In order to get a clear picture of the state of the sector for contract workers, we surveyed our workforce to gain their perspectives and experiences working on contract projects, whether within the public or private sector. The responses were from a mixture of those who had been working on contracts for between 0-2 years, 2-5 years, and 5 or more years.
Of the contractors we surveyed, the majority strongly disagreed that working inside IR35 was less hassle than outside, and equally strongly disagreed that IR35 has positively impacted contractors. When you consider these responses within the context of the political and financial events towards the latter end of the year, the attitudes expressed towards IR35 legislation are unsurprising, with the vast majority of our respondents highlighting the ongoing impact of the legislation on contract work. Whilst some contractors working within the private sector are happy to accept a contract that falls outside IR35 for a lower day rate, for public sector contractors the effects of IR35 have been felt more prominently. More than this, though, the majority of the contractors surveyed seem to be considering doing less public sector work in the next 12 months, which tracks a shift towards the popularity of contracts within the private sector.
When asked about the benefits of working within the public sector as opposed to the private sector, many of the responses we received centred around the quality of work on public sector contracts, and the ability to have a significant impact and give back to society, which in turn leads to higher job satisfaction. Equally, many noted the flexibility available as a significant benefit, with the ability to adapt working hours to fit around home life and commitments. One contractor noted that, when working within the public sector, you are ‘not expected to work longer hours than government employees, so work-life balance is good.’ Others also noted that the work itself is interesting and enjoyable, with less pressure from end users, and well-documented processes. The contracts tend to be long-term, with a diverse range of opportunities and a ‘focus on the job rather than office politics.’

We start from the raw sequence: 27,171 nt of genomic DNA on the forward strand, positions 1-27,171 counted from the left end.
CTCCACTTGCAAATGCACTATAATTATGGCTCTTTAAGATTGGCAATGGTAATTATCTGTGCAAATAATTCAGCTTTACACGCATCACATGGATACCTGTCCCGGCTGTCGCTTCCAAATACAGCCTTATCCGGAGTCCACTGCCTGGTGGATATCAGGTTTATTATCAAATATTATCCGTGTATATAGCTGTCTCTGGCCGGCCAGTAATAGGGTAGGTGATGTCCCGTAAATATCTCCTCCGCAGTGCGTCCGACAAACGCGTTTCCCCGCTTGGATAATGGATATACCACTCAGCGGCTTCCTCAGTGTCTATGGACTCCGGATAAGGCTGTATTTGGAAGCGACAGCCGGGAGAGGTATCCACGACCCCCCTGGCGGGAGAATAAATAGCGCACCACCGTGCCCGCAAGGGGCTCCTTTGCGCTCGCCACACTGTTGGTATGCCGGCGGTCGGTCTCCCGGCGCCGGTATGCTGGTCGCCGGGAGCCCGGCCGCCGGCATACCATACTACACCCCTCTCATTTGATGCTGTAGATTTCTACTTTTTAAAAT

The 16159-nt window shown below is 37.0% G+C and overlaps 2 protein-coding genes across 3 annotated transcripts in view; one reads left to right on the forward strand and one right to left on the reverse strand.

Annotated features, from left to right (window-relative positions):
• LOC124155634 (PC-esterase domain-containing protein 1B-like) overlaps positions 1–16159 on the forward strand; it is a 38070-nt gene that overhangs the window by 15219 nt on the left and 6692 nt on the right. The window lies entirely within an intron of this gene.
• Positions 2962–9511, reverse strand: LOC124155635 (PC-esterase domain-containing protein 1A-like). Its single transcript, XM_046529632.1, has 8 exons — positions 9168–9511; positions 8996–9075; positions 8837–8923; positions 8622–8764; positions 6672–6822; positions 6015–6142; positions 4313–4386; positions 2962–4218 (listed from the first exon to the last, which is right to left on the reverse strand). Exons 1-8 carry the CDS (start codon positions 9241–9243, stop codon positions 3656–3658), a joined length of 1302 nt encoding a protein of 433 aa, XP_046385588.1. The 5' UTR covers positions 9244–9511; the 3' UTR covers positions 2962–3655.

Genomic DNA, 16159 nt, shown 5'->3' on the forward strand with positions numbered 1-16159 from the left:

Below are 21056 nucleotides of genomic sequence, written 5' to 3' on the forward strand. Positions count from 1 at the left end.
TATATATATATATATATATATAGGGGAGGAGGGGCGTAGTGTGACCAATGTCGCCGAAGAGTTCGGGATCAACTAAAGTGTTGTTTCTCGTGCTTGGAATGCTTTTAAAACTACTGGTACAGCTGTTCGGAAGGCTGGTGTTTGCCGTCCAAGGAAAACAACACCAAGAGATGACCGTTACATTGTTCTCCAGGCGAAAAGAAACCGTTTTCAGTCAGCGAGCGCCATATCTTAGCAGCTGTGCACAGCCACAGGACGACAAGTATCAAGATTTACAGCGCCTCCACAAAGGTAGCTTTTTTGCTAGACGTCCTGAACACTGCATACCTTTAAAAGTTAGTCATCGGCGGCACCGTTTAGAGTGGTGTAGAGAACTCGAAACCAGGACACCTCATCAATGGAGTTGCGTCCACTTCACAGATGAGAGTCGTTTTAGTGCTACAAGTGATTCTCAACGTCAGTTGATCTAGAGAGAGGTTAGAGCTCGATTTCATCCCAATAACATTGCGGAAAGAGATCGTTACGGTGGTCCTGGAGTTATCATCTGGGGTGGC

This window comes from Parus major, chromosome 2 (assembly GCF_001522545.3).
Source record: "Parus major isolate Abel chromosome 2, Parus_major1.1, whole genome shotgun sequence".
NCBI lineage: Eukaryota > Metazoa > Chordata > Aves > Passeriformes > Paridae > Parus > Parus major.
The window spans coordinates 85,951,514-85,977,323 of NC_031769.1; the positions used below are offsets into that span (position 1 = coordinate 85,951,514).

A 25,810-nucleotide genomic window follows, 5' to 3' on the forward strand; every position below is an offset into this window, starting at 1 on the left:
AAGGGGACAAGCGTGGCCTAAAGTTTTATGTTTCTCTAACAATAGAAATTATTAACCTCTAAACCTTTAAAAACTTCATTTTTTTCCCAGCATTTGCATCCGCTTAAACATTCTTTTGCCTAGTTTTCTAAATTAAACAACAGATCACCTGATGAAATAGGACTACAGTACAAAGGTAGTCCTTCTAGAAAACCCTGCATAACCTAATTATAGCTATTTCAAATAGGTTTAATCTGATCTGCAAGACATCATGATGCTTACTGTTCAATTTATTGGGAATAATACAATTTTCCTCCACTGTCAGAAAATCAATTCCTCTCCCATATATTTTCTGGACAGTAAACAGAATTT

One of our responders noted that the ‘competency and skill seems to be higher’ in the private sector. This could potentially be accounted for by the nature of public sector contracts versus private: where the public sector has allocated budgets to utilise for contractor projects, there is a lot more pressure on private sector businesses to employ contractors that can get the work done efficiently and effectively and ensure they are worth the fee paid. This feeds into the general consensus that, although the day rates for public sector contracts may be comparatively lower, there is better work-life balance as opposed to the high-paid but high-pressure nature of private sector contracting.
Conversely though, when asked about the challenges- either future or current- of working on contracts, many of the respondents noted concerns about a decrease in work and lower day rates within the public sector. One noted there seems to be a general ‘lack of clarity’, with ‘budgets falling short of what is needed to do the job properly’ at times. Some have also expressed concerns about instability within the government affecting the stability of contracts and, equally, the tenuous financial climate appears to be leading to anxiety around committing to projects for private sector contractors.
Equally, applicable to both public and private sector contracts are increasing concerns around global warming and carbon footprints relating to contracts which were noted in response to our survey. Anecdotally, there are occasions when contractors have reported attending the site in person for a meeting, only to find that other attendees have logged in remotely, which has caused frustration. As we as a society all become increasingly environmentally conscious, we are all looking for ways to reduce our impact on the planet. As a result of this, we have noticed a shift whereby clients have started to offer remote positions with some ad hoc travel where necessary, as opposed to strictly hybrid or remote contracts, in order to accommodate the changing landscape of work, travel, and tangible environmental impact.
Moreover, a number of respondents to our survey noted that the stringent need for certain levels of clearance was proving to be a blocker to contracts within the public sector. Many potential contractors have all the required skills and experience to fulfil the role but are unable to be taken on due to their level of clearance. As a result of this stumbling block, we have begun to see a trend of clients becoming more accommodating in sponsoring contractors to go through SC clearance, and this is a trend we hope to see continuing into the year ahead.